Skip to main content

NEU Conference 2024 National Education Union conference unanimously votes for strikes against Ofsted workloads

DELEGATES at the National Education Union (NEU) annual conference gave their backing today to strikes over excessive workload pressures caused by Ofsted inspections.

Delegates unanimously endorsed a motion calling on Britain’s largest education union to support members taking strike action “where ‘mocksteds,’ deep dives and excessive workload have arisen through Ofsted pressures.”

They also passed a motion calling for Ofsted to be abolished and replaced by a locally overseen system based on self-evaluation, support and collaboration between schools.

Speaking to the media, NEU general secretary Daniel Kebede said: “Only 3 per cent of our teacher members trust Ofsted to be a sound and reliable arbiter of standards.

“The fact of the matter is it has lost the complete trust of the profession and I would say is well beyond ‘requires improvement’ — it is in ‘special measures.’

“It does need to be abolished. It needs to be replaced with an inspectorate that is supportive, fair and lends itself to a collaborative [approach] in which responsibility for education and learning is a shared one.”

Members called on the NEU executive to lobby political parties in the run-up the next general election to endorse the union’s campaign to replace Ofsted and develop a “viable alternative to school accountability.”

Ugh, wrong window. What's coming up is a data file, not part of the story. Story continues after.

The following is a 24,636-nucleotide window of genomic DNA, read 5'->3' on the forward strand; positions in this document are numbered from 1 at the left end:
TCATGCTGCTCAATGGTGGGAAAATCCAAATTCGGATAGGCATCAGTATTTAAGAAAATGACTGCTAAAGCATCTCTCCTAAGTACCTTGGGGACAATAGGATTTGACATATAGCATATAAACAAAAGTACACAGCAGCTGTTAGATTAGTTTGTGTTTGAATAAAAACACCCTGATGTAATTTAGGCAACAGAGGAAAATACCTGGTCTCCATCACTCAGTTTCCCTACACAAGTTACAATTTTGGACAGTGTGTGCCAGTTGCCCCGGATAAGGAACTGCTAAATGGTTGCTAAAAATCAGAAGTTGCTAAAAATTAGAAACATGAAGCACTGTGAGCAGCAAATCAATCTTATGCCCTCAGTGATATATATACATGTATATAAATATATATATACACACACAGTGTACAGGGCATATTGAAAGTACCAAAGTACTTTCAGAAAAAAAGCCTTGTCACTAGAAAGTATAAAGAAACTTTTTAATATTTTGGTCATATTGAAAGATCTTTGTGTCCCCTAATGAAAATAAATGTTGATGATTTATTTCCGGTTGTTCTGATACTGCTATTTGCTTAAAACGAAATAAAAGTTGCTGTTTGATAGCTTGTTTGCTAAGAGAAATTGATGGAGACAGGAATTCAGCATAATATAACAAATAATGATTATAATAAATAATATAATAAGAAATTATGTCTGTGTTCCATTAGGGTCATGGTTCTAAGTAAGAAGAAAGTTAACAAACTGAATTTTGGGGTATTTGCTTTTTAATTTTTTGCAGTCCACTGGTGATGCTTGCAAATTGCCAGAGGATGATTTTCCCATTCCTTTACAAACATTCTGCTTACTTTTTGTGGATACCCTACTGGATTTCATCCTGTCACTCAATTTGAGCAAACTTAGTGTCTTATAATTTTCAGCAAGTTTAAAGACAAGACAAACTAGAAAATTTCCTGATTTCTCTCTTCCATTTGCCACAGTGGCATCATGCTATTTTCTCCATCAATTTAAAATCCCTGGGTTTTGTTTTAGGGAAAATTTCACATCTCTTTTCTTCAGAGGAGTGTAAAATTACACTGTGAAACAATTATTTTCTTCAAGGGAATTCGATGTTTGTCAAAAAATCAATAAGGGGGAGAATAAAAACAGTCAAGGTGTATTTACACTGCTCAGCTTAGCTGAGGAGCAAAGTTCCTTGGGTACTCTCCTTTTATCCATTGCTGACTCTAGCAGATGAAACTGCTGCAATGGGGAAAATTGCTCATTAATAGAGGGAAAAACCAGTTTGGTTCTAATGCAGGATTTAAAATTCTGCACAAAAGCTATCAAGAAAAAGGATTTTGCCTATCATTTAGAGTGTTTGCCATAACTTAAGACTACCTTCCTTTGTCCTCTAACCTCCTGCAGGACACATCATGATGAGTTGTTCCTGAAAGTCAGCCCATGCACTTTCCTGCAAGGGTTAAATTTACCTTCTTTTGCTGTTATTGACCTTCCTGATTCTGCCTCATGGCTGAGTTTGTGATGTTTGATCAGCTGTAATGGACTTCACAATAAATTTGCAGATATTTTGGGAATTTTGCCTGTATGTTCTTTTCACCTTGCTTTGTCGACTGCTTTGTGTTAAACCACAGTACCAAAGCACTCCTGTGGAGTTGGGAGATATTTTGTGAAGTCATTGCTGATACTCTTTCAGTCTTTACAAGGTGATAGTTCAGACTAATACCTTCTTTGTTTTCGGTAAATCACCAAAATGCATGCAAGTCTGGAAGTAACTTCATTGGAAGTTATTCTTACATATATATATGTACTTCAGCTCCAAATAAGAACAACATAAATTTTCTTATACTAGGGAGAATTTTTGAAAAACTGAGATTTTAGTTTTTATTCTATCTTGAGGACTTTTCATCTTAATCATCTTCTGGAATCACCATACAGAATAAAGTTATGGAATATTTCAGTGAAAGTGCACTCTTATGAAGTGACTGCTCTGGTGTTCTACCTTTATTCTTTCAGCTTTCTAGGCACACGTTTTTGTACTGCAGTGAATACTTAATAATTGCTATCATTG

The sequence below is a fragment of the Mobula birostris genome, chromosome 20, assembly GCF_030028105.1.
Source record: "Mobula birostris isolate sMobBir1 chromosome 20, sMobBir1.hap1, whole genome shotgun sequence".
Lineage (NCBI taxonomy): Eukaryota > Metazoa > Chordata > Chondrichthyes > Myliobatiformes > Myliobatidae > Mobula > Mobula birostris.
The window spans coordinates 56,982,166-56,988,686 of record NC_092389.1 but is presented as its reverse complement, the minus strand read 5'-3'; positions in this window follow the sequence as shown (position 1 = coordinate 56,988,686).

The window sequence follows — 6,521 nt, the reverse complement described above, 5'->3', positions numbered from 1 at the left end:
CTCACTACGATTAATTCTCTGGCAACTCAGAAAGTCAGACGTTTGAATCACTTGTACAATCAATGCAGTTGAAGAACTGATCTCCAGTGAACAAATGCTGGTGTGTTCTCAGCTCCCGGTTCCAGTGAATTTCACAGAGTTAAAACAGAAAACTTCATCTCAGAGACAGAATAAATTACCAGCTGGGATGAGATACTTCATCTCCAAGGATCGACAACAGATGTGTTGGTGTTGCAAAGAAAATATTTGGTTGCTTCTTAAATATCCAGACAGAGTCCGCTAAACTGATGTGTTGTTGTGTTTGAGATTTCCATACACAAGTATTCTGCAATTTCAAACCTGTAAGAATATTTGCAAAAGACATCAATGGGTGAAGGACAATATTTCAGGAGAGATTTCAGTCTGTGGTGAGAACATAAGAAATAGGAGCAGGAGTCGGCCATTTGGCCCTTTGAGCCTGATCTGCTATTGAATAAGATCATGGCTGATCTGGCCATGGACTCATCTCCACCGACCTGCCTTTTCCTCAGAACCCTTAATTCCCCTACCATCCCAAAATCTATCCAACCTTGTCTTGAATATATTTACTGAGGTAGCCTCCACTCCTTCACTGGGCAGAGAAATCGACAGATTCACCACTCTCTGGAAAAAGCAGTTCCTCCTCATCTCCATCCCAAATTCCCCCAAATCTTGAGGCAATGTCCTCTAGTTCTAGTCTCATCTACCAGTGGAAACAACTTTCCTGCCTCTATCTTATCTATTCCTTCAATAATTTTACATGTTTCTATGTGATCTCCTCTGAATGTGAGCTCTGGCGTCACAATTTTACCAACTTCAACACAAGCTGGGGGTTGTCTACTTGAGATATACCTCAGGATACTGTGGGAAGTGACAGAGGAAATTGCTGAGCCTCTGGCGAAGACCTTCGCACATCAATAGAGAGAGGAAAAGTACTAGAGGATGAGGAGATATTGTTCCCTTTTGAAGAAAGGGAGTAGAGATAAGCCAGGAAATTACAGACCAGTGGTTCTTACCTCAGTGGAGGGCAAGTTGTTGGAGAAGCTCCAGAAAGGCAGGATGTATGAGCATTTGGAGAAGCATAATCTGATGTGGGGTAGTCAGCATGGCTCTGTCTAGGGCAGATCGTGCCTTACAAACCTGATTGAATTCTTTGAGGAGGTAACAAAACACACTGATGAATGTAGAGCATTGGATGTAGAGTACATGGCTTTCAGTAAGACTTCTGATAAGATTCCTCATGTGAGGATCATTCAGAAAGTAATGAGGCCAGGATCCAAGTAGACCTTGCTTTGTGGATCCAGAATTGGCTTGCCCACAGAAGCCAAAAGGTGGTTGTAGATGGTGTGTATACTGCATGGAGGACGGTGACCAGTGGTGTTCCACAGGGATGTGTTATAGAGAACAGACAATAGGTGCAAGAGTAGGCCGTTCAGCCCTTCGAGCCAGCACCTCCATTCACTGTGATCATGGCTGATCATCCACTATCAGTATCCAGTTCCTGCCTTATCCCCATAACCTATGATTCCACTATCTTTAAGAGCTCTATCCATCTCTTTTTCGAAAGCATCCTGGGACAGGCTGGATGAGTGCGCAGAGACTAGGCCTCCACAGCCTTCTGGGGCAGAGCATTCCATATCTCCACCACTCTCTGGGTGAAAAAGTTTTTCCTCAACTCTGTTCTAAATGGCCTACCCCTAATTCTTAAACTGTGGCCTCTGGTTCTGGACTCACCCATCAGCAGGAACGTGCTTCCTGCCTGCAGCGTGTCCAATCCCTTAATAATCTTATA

The debate at the Bournemouth International Centre came after the inspectorate faced intensive criticism over the death of headteacher Ruth Perry, who took her own life following an inspection report that downgraded her school from the highest rating to the lowest.

A coroner ruled that the inspection had “likely contributed” to her death last year.

Moving the motion, Rochdale delegate David Barter said: “Schools working together with local democratic oversight will create something much more meaningful, much stronger — we should be proud to say ‘abolish Ofsted’.”

Ian Walters, of the City of Derby, argued that the inspectorate should be axed due to the “culture of fear this insidious regime has created.”

Saying that it had been used to force the academisation of schools run by local authorities, he added: “We all know that Ofsted is part of a political game played by the governing party of the day.

“I’ve witnessed judgements clearly being made before the inspection team entered the building.”

Delegates noted that Ofsted has been cited in coroners’ reports on the deaths of 10 teachers in the past 25 years, with the one in Ms Perry’s inquest issuing a section 28 notice of risk of further deaths.


We're a reader-owned co-operative, which means you can become part of the paper too by buying shares in the People’s Press Printing Society.



Become a supporter

Fighting fund

You've Raised:£ 10,282
We need:£ 7,718
11 Days remaining
Donate today